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Thank You and Okay! - An American Zen Failure in Japan Paperback – 30 Jun 2007

4.4 out of 5 stars 10 customer reviews

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Product details

  • Paperback: 454 pages
  • Publisher: Shambhala; 1st edition (30 Jun. 2007)
  • Language: English
  • ISBN-10: 1590304705
  • ISBN-13: 978-1590304709
  • Product Dimensions: 14 x 2.5 x 21.6 cm
  • Average Customer Review: 4.4 out of 5 stars  See all reviews (10 customer reviews)
  • Amazon Bestsellers Rank: 1,296,406 in Books (See Top 100 in Books)

Product Description

Review

" Hats off to Chadwick. . . . His writer's skill is evident in everything from skin-crawling descriptions of mukade (dreaded scorpion-like insects) to a benevolent look at takuhatsu, formal monks' begging." -- Publishers Weekly" Written down with good humor and keen observations. . . . This book is not a serious examination of Zen Buddhist practices nor a major study of East-West relations but a rollicking, anecdotal mishmash of incidents about the foibles of monks, abbots, ' housewives, ' and fellow students of the author' s. Read with this understanding, this book is good entertainment." -- Library Journal" Vivid, lighthearted, and unself-consciously profound." -- Kirkus Reviews

“Hats off to Chadwick. . . . His writer’s skill is evident in everything from skin-crawling descriptions of "mukade" (dreaded scorpion-like insects) to a benevolent look at "takuhatsu," formal monks’ begging.”—"Publishers Weekly"
“Written down with good humor and keen observations. . . . This book is not a serious examination of Zen Buddhist practices nor a major study of East-West relations but a rollicking, anecdotal mishmash of incidents about the foibles of monks, abbots, ‘housewives,’ and fellow students of the author’s. Read with this understanding, this book is good entertainment.”—"Library Journal"
“Vivid, lighthearted, and unself-consciously profound.”—"Kirkus Reviews"
"The" Catch-22" of Zen."—Daniel Leighton, author of "Faces of Compassion "
“Asked why Zen was brought from India to China, master Zhao Zhou replied, 'The oak tree in the garden.' This is exac

"Hats off to Chadwick. . . . His writer's skill is evident in everything from skin-crawling descriptions of "mukade" (dreaded scorpion-like insects) to a benevolent look at "takuhatsu," formal monks' begging."--"Publishers Weekly"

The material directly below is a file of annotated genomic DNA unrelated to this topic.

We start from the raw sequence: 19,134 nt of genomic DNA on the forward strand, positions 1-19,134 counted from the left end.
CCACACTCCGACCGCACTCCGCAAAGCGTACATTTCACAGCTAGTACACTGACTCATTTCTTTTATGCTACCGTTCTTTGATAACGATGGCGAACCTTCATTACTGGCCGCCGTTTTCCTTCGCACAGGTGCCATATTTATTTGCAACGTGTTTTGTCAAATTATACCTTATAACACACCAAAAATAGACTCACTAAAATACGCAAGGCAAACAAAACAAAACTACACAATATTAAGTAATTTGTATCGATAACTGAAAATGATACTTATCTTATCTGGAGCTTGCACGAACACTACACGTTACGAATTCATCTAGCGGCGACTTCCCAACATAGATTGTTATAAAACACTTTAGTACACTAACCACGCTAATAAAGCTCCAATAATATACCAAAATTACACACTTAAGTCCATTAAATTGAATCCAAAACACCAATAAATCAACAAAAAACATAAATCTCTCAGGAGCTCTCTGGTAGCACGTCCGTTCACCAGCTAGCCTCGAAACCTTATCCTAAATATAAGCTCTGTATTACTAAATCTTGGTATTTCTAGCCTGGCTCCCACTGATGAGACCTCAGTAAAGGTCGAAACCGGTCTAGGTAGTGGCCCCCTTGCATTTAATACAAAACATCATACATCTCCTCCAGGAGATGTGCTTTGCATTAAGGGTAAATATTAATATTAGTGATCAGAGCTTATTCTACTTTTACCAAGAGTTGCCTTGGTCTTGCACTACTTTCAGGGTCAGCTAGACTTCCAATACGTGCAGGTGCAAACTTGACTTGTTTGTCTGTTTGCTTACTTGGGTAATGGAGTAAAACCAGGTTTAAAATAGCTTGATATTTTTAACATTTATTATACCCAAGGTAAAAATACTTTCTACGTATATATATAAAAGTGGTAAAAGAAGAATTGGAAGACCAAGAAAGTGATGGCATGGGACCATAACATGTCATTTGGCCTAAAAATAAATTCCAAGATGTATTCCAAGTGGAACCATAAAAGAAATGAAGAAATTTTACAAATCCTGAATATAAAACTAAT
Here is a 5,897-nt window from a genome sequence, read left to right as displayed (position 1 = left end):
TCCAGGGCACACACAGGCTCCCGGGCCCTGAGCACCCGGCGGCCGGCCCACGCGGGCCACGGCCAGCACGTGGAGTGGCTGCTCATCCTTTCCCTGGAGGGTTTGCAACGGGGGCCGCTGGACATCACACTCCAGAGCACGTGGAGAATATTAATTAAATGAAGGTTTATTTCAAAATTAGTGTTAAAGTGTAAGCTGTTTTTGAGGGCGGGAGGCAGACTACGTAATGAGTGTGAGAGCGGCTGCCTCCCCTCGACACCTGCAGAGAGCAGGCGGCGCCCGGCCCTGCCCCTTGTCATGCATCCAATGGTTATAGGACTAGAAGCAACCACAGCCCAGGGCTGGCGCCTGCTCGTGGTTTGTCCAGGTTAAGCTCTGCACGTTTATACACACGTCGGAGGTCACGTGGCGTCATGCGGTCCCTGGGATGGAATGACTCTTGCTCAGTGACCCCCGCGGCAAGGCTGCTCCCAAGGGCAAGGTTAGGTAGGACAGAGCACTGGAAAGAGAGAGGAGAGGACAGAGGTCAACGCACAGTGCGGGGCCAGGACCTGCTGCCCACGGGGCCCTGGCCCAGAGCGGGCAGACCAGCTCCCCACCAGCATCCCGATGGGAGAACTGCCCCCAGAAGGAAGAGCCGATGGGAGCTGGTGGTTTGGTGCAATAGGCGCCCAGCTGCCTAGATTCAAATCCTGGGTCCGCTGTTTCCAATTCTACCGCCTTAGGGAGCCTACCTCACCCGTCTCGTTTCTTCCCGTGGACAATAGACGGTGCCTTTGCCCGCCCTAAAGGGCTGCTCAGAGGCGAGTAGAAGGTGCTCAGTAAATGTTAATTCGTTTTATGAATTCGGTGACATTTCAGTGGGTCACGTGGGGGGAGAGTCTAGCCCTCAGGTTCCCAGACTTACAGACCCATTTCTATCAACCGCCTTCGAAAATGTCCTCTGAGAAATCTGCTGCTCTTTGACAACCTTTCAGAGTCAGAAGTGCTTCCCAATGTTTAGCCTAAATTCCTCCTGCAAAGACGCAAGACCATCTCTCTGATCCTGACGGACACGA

"Written down with good humor and keen observations. . . . This book is not a serious examination of Zen Buddhist practices nor a major study of East-West relations but a rollicking, anecdotal mishmash of incidents about the foibles of monks, abbots, 'housewives, ' and fellow students of the author's. Read with this understanding, this book is good entertainment."--"Library Journal"
"Vivid, lighthearted, and unself-consciously profound."--"Kirkus Reviews"
"The" Catch-22" of Zen."--Daniel Leighton, author of "Faces of Compassion "
"Asked why Zen was brought from India to China, master Zhao Zhou replied, 'The oak tree in the garden.' This is exactly what Chadwick gives us here--no grand sweeping statements about the 'real' nature of Zen or Japan--just specific experience rendered with a peculiar intensity that lingers in your memory. The writing is excellent. The artistic integrity is the very finest."--Robert Pirsig, author of "Zen and the Art of Motorcycle Maintenance"
"Totally delightful--fantastic couch potato Zen. Chadwick saves you the trouble of going to Japan by making all the mistakes for you."--Jack Kornfield

From the Author

Happy to find my book on Amazon.com
Dear Readers, What a treat to come on Amazon.com and find my own book. And thanks to those readers who had such kind things to say. My wife and I miss Japan. We loved it. But we love it here in Sonoma County California too. I miss studing Zen in Japan too, but I meditate on a cushion and on everything else and enjoy being a alumnae of the San Francisco Zen Center. I love Zen but... well, I once wrote a song called "I Hate Zen" so there are at least two sides to my feeling. I have a new book Suzuki (who's mentioned a bit in TY&OK!) Amazon.com sells it next door. I'm also starting a web site (cuke.com) for the new book. But while I'm at it I think I'll set aside a section for TY&OK! I could put on a bunch of reviews, add some background data, and answer any questions. Whatever - we'll see. Anyway, it's been very well received and has been a rewarding experience having written it. I invite you to buy one and read it and I'll be here or on my web site to answer any questions.

Nuff said. Take care.

David Chadwick --This text refers to an alternate Paperback edition.

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Customer Reviews

4.4 out of 5 stars
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Top Customer Reviews